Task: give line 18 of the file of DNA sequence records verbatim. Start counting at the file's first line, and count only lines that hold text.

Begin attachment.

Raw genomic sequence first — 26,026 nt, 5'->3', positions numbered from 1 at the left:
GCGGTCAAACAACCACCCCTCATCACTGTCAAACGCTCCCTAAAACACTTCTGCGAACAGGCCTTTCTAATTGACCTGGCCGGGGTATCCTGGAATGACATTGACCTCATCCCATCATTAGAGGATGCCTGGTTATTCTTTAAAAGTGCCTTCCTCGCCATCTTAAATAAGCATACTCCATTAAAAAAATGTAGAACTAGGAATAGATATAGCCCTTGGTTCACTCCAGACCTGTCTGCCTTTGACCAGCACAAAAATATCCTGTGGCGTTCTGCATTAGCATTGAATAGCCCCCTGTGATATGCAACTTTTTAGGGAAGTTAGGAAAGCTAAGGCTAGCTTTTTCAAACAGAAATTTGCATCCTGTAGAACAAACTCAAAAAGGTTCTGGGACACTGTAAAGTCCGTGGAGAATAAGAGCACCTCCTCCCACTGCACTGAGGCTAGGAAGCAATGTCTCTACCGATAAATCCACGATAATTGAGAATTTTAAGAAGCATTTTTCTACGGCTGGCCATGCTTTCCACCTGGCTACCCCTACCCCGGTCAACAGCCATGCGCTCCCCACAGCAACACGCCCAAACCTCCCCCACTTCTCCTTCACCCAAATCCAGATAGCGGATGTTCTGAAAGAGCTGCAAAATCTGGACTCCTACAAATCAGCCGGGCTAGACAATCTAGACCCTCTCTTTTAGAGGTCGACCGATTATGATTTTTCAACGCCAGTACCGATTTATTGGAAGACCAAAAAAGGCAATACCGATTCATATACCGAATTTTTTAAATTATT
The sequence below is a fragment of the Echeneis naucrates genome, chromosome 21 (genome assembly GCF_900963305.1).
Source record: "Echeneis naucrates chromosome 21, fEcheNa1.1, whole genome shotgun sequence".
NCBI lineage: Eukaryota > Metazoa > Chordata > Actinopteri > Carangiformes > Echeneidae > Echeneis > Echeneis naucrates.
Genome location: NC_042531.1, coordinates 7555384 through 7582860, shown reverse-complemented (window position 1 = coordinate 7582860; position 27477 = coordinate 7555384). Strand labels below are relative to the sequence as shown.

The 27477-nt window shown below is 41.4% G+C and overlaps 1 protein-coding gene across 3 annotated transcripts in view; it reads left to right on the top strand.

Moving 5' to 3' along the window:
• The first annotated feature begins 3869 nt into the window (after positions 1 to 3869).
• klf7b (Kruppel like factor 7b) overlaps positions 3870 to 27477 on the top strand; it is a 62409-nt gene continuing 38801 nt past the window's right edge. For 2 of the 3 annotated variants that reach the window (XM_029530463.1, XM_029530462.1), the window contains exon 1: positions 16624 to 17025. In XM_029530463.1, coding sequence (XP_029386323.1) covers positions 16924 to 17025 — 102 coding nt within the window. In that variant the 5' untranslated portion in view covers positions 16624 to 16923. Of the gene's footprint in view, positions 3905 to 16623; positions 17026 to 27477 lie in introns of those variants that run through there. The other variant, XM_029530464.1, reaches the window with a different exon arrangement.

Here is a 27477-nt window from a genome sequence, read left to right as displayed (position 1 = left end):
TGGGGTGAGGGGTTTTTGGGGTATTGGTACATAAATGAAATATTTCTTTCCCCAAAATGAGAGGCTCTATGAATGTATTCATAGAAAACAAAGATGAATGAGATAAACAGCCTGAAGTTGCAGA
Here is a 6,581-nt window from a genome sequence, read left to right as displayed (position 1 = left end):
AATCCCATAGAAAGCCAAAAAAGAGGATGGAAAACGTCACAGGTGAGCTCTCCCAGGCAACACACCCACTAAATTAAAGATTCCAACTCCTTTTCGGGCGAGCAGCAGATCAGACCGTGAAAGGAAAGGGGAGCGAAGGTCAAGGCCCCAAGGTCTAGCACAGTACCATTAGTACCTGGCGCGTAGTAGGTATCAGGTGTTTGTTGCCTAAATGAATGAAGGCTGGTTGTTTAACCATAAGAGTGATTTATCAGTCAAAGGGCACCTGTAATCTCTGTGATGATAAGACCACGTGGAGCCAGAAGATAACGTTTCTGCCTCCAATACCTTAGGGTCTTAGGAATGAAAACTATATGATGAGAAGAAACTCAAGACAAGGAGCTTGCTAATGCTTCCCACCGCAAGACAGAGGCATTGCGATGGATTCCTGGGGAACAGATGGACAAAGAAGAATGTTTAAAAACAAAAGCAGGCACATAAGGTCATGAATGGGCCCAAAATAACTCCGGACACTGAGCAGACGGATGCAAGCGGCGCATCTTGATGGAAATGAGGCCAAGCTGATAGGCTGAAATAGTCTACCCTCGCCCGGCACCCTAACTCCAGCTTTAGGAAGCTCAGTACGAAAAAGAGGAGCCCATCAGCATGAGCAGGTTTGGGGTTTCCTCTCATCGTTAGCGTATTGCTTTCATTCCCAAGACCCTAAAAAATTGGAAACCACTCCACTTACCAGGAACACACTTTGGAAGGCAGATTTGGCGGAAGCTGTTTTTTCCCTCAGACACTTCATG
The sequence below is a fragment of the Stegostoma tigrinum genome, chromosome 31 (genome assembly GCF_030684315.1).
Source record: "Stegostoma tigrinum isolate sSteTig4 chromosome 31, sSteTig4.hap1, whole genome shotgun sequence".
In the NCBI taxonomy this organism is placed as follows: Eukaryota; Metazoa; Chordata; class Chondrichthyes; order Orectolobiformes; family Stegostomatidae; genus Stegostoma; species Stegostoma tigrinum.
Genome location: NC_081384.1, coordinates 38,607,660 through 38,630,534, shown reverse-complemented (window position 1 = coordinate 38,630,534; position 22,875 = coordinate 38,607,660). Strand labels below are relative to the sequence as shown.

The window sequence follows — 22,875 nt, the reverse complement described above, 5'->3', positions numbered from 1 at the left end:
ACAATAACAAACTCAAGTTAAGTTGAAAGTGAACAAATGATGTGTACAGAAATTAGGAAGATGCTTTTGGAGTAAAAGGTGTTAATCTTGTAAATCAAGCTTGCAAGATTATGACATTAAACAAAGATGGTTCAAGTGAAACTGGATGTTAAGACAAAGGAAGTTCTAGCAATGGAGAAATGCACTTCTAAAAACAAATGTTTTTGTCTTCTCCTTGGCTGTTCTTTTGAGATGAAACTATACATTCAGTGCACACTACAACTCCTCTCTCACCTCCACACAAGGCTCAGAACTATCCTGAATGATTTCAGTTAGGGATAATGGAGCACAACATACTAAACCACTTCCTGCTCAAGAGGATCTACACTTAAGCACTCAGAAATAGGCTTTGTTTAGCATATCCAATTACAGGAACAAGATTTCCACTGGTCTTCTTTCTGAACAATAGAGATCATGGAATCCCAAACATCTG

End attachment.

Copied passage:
Genome location: NC_081384.1, coordinates 38,607,660 through 38,630,534, shown reverse-complemented (window position 1 = coordinate 38,630,534; position 22,875 = coordinate 38,607,660). Strand labels below are relative to the sequence as shown.